Gas piping leaks

The wreckage in San Bruno, California is a not so subtle warning of future accidents due to the thousands of miles of aging gas pipes that are buried all over the country. Check out this website and see how many of these lines are near your home or business: Click the NPMS public Map Viewer button and then enter your state and county. Some residents claimed they had been smelling gas for several weeks prior to the accident. It is shame that the government has allowed the gas companies to do their own inspections and to choose when and where to make repairs when the public’s safety is at risk.

At Around the Town, we work on and around gas piping on a daily basis and one of our pet peeves is finding this piping damaged. Nearly every time we find this situation, it is due to negligence. When we find a situation like this, it adds cost to the project and the customer is usually upset as these costs were not anticipated.

Exterior gas lines are rarely seen and therefore not a big deal for most property owners. However, exterior gas leaks can be an extremely dangerous situation. If you smell gas outside, clear the area immediately and call 911. Depending on your location, you may be responsible for some portion of your exterior gas lines. In my neck of the woods, from the edge of the sidewalk to the gas meter is my responsibility.

I know this because several years ago we had a pretty severe car accident and one of the rolled over vehicles ended up in my yard and severed the gas line from the street to my meter. Needless to say, this created an incredibly dangerous situation for all involved. Luckily ,the fireman that responded had the ability to shut the gas line down within minutes. Prior to that incident ,I had no idea where my utility lines were located and no knowledge of who was responsible for repairing them. During the repairs, I was able to procure detailed maps of all gas, electric, cable, and phone lines located on my property. In most states, it is the law to call before you dig. Please do so as hitting utilities is expensive, and if you did not call and hit something, you are going to pay through the nose for all repairs. The insurance companies duked it out for nearly a year over that accident and in the end the vehicle owner was responsible for nearly $4800.00 in repairs on my property. So call before you dig. In Illinois the JULIE # is 811 or 1-800-892-0123.

The following will prevent damage to your interior gas piping:

Never hang anything from the gas pipes. A better rule of thumb is never hang anything on any pipe or conduit. Nothing gets Ed at Around the Town fired up like finding the gas, plumbing, and electrical pipes being used as additional closet space. Clothing on hangars is heavy and the pipes are simply not designed to carry that weight.

Pay attention to contractors working around your pipes and conduits. We have seen quite a few situations where customers had basements and attics remodeled and during the process lines were incorrectly altered or moved to accommodate door openings, ceilings, or cabinets. Several weeks ago, I did a new homeowner inspection and found that the recently added suspended ceiling in the basement had been attached to both the gas and water lines in 39 different locations creating a potentially dangerous situation!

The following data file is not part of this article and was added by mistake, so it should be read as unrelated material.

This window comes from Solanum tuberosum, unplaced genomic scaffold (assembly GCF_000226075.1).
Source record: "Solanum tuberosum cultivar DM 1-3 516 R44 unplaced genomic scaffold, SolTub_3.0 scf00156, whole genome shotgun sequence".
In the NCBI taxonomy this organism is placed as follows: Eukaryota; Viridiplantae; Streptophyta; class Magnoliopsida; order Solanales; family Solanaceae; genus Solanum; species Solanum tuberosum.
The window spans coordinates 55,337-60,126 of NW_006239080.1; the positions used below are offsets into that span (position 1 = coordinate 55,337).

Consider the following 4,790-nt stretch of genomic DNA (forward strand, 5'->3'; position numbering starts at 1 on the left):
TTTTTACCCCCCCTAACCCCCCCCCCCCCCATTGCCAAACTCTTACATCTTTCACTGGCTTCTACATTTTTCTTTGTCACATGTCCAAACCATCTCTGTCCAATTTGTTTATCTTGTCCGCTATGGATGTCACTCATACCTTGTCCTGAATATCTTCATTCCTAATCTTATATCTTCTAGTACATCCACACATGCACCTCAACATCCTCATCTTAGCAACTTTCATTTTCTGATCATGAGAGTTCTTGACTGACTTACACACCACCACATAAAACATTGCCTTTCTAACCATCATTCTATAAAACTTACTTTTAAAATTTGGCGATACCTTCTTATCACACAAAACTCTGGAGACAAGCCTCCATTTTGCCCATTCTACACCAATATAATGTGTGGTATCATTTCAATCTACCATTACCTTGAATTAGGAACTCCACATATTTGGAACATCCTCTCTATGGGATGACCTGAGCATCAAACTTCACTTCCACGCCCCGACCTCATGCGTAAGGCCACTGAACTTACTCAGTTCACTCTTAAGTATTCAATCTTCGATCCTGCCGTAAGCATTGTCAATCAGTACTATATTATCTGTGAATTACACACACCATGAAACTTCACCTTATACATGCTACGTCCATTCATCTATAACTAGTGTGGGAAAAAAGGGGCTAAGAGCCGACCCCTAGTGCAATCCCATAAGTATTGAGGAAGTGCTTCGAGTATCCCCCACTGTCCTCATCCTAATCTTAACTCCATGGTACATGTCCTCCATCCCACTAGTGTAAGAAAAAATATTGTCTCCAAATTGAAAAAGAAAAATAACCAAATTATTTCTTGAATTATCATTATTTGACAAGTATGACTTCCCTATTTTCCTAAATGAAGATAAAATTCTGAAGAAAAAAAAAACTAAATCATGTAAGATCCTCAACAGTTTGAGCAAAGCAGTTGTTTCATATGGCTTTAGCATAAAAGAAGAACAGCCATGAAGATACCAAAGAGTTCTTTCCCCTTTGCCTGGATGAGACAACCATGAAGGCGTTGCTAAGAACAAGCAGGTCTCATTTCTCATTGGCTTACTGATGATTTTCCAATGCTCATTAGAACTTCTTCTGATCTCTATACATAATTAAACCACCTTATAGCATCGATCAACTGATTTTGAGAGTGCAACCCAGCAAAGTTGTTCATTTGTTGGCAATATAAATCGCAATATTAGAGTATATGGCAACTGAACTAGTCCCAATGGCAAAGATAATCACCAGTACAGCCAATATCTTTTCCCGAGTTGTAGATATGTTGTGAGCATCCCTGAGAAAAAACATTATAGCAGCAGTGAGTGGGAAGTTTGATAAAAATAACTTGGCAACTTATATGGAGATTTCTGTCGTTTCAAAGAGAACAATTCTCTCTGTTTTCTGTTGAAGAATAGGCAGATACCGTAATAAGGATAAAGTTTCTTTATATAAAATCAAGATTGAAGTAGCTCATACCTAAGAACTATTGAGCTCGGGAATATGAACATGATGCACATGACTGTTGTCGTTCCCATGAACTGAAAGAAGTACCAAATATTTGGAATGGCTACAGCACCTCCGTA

Verify that the persons performing these alterations are qualified to do so. Pay the same attention to all ductwork. Improper ventilation can lead to Carbon Monoxide Poisoning or worse.

Have a qualified technician inspect your gas lines on a yearly basis. It is fairly easy to see a leaky water pipe but gas leaks can go unnoticed. Gas can build up and create a dangerous health condition or possibly an explosion. A qualified technician will bring specialized equipment such as a methane detector and will be able to track down a leak in minutes as opposed to hours with a brush and soapy water.

Around the Town verifies that all pipe unions and joints from the meter to your furnace, boiler, and appliances are in serviceable condition prior to completing any service call.

In recent years, I have read several studies that note that our sense of smell begins to decrease in the seventh decade of life. This puts a large portion of elderly property owners at risk as they may have difficulty detecting mercaptan, the rotten egg smelling chemical added to warn us of a natural gas leak. Natural Gas detectors should be installed in any structure where a person with a damaged sense of taste or smell lives or works. (Years ago when I was single and traveling across the country, I passed through New London, TX, and during my visit, I visited the memorial for the victims of the New London School explosion that occurred in 1937. This horrendous accident was the primary reason the Natural Gas companies were forced to add these chemicals to their product.) Unfortunately, natural gas leaks do occur and every property owner needs to be aware of the signs that indicate a gas leak and take the appropriate action:

Smell of Gas – Leave the structure.
Do not call 911 or the gas company from your house phone.
Do not turn any switches on or off.
Do not unplug any appliances.
Do not light a match or any other source of ignition.
Get out and call 911, your local gas company, or a qualified technician.
Do not re-enter the structure until the leak has been found and repaired by a licensed technician.
If you are feeling dizzy, fatigued, nauseous, have a headache or irregular breathing when you are inside your home or business you may have a gas leak or a Carbon Monoxide problem. Leave the structure immediately. Call 911 as you may be experiencing asphyxia or lack of oxygen. Wait until a qualified technician has inspected the structure before you return.